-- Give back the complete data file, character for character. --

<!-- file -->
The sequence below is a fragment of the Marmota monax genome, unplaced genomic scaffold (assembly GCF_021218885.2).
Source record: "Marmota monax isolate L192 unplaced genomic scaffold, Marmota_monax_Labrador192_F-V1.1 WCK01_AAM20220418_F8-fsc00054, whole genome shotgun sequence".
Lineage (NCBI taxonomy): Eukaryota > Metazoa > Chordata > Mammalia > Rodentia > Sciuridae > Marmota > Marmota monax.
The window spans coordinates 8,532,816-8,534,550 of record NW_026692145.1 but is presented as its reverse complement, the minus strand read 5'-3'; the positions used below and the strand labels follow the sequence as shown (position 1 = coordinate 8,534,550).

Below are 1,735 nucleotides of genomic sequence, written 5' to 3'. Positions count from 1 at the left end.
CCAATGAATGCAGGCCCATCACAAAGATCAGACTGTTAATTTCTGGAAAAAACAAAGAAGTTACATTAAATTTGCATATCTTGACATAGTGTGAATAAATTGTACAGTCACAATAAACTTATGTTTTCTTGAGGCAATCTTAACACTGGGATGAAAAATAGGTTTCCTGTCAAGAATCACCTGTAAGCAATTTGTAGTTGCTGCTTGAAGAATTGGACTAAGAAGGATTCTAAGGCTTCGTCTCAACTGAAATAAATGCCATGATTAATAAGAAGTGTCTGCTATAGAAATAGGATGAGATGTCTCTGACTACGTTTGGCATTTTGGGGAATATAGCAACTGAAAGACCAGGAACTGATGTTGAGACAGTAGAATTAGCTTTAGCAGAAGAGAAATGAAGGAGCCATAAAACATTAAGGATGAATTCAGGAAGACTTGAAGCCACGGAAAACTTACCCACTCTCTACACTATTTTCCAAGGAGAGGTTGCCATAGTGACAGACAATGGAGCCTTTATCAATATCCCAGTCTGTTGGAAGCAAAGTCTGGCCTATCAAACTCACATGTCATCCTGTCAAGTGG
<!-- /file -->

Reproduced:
The sequence below is a fragment of the Marmota monax genome, unplaced genomic scaffold (assembly GCF_021218885.2).
Source record: "Marmota monax isolate L192 unplaced genomic scaffold, Marmota_monax_Labrador192_F-V1.1 WCK01_AAM20220418_F8-fsc00054, whole genome shotgun sequence".
Lineage (NCBI taxonomy): Eukaryota > Metazoa > Chordata > Mammalia > Rodentia > Sciuridae > Marmota > Marmota monax.
The window spans coordinates 8,532,816-8,534,550 of record NW_026692145.1 but is presented as its reverse complement, the minus strand read 5'-3'; the positions used below and the strand labels follow the sequence as shown (position 1 = coordinate 8,534,550).

Below are 1,735 nucleotides of genomic sequence, written 5' to 3'. Positions count from 1 at the left end.
CCAATGAATGCAGGCCCATCACAAAGATCAGACTGTTAATTTCTGGAAAAAACAAAGAAGTTACATTAAATTTGCATATCTTGACATAGTGTGAATAAATTGTACAGTCACAATAAACTTATGTTTTCTTGAGGCAATCTTAACACTGGGATGAAAAATAGGTTTCCTGTCAAGAATCACCTGTAAGCAATTTGTAGTTGCTGCTTGAAGAATTGGACTAAGAAGGATTCTAAGGCTTCGTCTCAACTGAAATAAATGCCATGATTAATAAGAAGTGTCTGCTATAGAAATAGGATGAGATGTCTCTGACTACGTTTGGCATTTTGGGGAATATAGCAACTGAAAGACCAGGAACTGATGTTGAGACAGTAGAATTAGCTTTAGCAGAAGAGAAATGAAGGAGCCATAAAACATTAAGGATGAATTCAGGAAGACTTGAAGCCACGGAAAACTTACCCACTCTCTACACTATTTTCCAAGGAGAGGTTGCCATAGTGACAGACAATGGAGCCTTTATCAATATCCCAGTCTGTTGGAAGCAAAGTCTGGCCTATCAAACTCACATGTCATCCTGTCAAGTGG